Innovation in Geospatial Science and Technology Education

Empowering Colleges: Expanding the Geospatial Workforce

Langley Research Center continued

The Living Coast Discovery Center

GeoTEd is sponsored by the National Science Foundation (NSF-ATE #1205110) and administered by Virginia Space Grant Consortium (VSGC) in partnership with VWCC, TNCC, Southwest Virginia Community College, Virginia Community College System, and Virginia Tech. GeoTEd scholarships funded the students’ tuition and travel. NASA Langley, a VSGC member, is working with the GeoTEd team to offer more service learning projects in the future. GeoTEd partners intend to repeat the class and expand it to all of the 23 Virginia community colleges in future semesters.

The Living Coast Discover Center, home to unique animals and plants of Southern California, is located 6 miles south of downtown San Diego, sitting on the 316-acre Sweetwater Marsh National Wildlife Refuge.

NASA Langley’s Environmental Office hosted the visit, and Mary Gainer, Historical Preservation Officer, was excited to provide an educational playground for the students and faculty. “I love having students come to NASA. They bring such an enthusiasm that helps renew our outlook on work, and the benefit to NASA is having additional data captured that we would not normally have time to do ourselves. Everybody wins!” Gainer said. VWCC GIS student Brittany Johnson stated, “I really enjoyed being able to work with the forestry students. I learned from them, and I hope they learned from me. Being able to tour NASA Langley was a great treat. Our sponsor Mary Gainer was awesome. To see how passionate she was about her work inspired me to fight for my dream job.” For further information, please contact: Chris Carter, VSGC Deputy Director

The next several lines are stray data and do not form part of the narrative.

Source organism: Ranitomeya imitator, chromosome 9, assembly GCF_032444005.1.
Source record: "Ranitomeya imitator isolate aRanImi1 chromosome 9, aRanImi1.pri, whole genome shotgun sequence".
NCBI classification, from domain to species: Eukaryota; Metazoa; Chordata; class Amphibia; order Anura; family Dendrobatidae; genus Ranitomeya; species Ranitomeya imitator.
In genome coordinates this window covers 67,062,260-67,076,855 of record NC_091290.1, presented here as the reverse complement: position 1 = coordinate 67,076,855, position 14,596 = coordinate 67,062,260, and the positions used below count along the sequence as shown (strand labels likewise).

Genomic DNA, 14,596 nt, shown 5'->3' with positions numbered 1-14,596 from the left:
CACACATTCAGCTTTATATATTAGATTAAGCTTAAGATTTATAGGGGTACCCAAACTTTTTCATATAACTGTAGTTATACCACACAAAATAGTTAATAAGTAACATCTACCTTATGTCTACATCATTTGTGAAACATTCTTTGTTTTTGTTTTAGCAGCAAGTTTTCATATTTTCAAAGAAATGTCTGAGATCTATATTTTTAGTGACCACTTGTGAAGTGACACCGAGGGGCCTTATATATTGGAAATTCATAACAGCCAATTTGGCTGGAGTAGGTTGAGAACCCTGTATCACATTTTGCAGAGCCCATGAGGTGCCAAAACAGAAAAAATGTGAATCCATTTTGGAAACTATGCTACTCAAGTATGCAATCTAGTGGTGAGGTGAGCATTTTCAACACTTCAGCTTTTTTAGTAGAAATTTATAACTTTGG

Pictured are Michael Webb, Brittany Johnson, and Heidi Phillips from Virginia Western Community College.

The Center is not a natural history museum. Rescued birds thrive at exhibits such as Raptor Row and Eagle Mesa. Owls, pelicans, gnatcatchers, and eagles are just a few of the resident native birds. In addition, the Center’s aquariums are home to Moray eels, Leopard sharks, stingrays, guitarfish, and other marine life found in San Diego Bay.

Southwestern College: Recently, Southwestern College has partnered with the Discovery Center, providing the Center with GPS units, GIS software, and student interns to help map the Center grounds as well as develop K-12 curriculum (such as a Discovery Center Geocache). “We will be creating easy-tofollow maps for the kids who go on tours, as well as a species map. For the geocache, we are creating passports for the kids. When they find the geocache, using the GPS units, there will be a container with a stamp in it so they can stamp their passport.” Jessica Dozier from Southwestern College stated. “It will be a lot of fun and a great experience for the kids.”

For further information regarding the Learning Coast Discovery Center, please visit:


(502) 213-GEOT

April, 2014 Newsletter  

Volume 1, No 8 In this issue: 1. Fieldwork at NASA Langley Research Center 2. Fieldwork the Learning Coast Discovery Center.